Arthropod-Plant Interactions

, Volume 12, Issue 4, pp 575–589 | Cite as

Herbivore- and MeJA-induced volatile emissions from the redroot pigweed Amaranthus retroflexus Linnaeus: their roles in attracting Microplitis mediator (Haliday) parasitoids

  • Huilin Yu
  • Yongjun Zhang
  • Yunhe Li
  • Ziyun Lu
  • Xiangju Li
Original Paper


The redroot pigweed Amaranthus retroflexus Linnaeus (Caryophyllales: Amaranthaceae), an annual weed, is a host plant of the cotton bollworm Helicoverpa armigera (Hübner) (Lepidoptera: Noctuidae). Microplitis mediator (Haliday) (Hymenoptera: Braconidae) is a parasitoid of H. armigera. Here, the electrophysiological and behavioral responses of M. mediator to induced redroot pigweed volatiles were investigated. Female parasitoids were significantly attracted to odors from plants induced by H. armigera damage, H. armigera continuous feeding, and 10 mM methyl jasmonate (MeJA) spray. The gas chromatography–mass spectrometry (GC–MS) results demonstrated that there were significant changes in volatiles from these three treatments in comparison with the control. When the constitutive compound 6-methyl-5-hepten-2-one was emitted in significant amounts from treated plants, it could elicit a medium electrophysiological response (0.2 ≤ value < 0.8) , a significant behavioral response of M. mediator females. β-Elemene, emitted from two treatments (plants damaged by H. armigera, plants with H. armigera continuous feeding), showed a very weak electrophysiological response (value < 0.2), but was significantly attractive to M. mediator. The results showed that 6-methyl-5-hepten-2-one and β-elemene might play important roles in mediating the foraging behavior of M. mediator. Further work will be conducted to evaluate the function of these two compounds under semi-field and field conditions and exploit them as attractants for M. mediator to control H. armigera.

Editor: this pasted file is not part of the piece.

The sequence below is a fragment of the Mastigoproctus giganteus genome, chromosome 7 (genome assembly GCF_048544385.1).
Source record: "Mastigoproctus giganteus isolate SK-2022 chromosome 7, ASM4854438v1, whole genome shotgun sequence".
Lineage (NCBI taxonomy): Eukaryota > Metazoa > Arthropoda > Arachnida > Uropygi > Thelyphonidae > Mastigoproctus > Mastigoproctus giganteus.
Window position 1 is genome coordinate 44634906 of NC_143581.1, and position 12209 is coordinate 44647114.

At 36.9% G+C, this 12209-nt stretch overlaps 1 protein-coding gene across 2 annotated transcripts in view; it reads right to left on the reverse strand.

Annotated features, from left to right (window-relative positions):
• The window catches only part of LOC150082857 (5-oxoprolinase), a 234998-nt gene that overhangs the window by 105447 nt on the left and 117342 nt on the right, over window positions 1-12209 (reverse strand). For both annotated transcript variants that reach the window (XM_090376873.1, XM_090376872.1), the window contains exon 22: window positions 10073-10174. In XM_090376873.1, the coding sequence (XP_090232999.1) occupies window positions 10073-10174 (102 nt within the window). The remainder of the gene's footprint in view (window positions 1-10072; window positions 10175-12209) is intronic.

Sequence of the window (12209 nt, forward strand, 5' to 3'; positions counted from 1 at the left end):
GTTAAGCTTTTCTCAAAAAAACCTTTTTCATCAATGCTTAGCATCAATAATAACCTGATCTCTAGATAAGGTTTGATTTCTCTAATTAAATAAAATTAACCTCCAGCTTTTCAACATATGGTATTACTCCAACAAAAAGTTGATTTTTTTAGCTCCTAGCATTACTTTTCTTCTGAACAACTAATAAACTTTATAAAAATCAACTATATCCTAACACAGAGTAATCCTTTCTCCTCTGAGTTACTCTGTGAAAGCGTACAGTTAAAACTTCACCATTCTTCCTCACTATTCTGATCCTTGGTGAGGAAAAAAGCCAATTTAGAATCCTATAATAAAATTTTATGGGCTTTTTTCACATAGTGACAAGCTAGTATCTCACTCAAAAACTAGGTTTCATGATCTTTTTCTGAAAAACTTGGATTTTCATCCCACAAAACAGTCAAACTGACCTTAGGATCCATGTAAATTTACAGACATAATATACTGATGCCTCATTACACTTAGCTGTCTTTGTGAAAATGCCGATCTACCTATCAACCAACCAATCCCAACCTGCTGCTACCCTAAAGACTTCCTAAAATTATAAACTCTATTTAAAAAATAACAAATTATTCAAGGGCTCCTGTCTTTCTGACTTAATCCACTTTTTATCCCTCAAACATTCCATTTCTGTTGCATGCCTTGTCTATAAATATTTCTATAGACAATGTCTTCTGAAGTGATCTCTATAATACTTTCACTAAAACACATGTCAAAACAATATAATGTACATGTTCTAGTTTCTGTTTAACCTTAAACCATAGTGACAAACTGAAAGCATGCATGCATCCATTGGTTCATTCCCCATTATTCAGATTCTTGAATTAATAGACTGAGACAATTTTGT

Redroot pigweed Volatile Microplitis mediator Behavioral response 



We thank Yao Xiao (Northwest A&F University, China) for cultivating the Amaranthus retroflexus, and we thank Yafeng Xiao (Hubei Engineering University, China) and Yunfa Zhang (Hubei vocational college of Bio-Technology, China) for helping to breed the parasitoids. We would like to extend special thanks to Zhiying Hun (Plant Protection Institute, Hebei Academy of Agricultural and Forestry Sciences, China) for providing the Amaranthus retroflexus seeds. This study was supported by the National Natural Science Foundation of China (No. 31201524).

Supplementary material

11829_2018_9606_MOESM1_ESM.docx (20 kb)
Supplementary material 1 (DOCX 19 KB)


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Authors and Affiliations

  1. 1.State Key Laboratory for Biology of Plant Diseases and Insect Pests, Institute of Plant ProtectionChinese Academy of Agricultural SciencesBeijingPeople’s Republic of China
  2. 2.Institute of Plant ProtectionHebei Academy of Agriculture and ForestryBaodingPeople’s Republic of China

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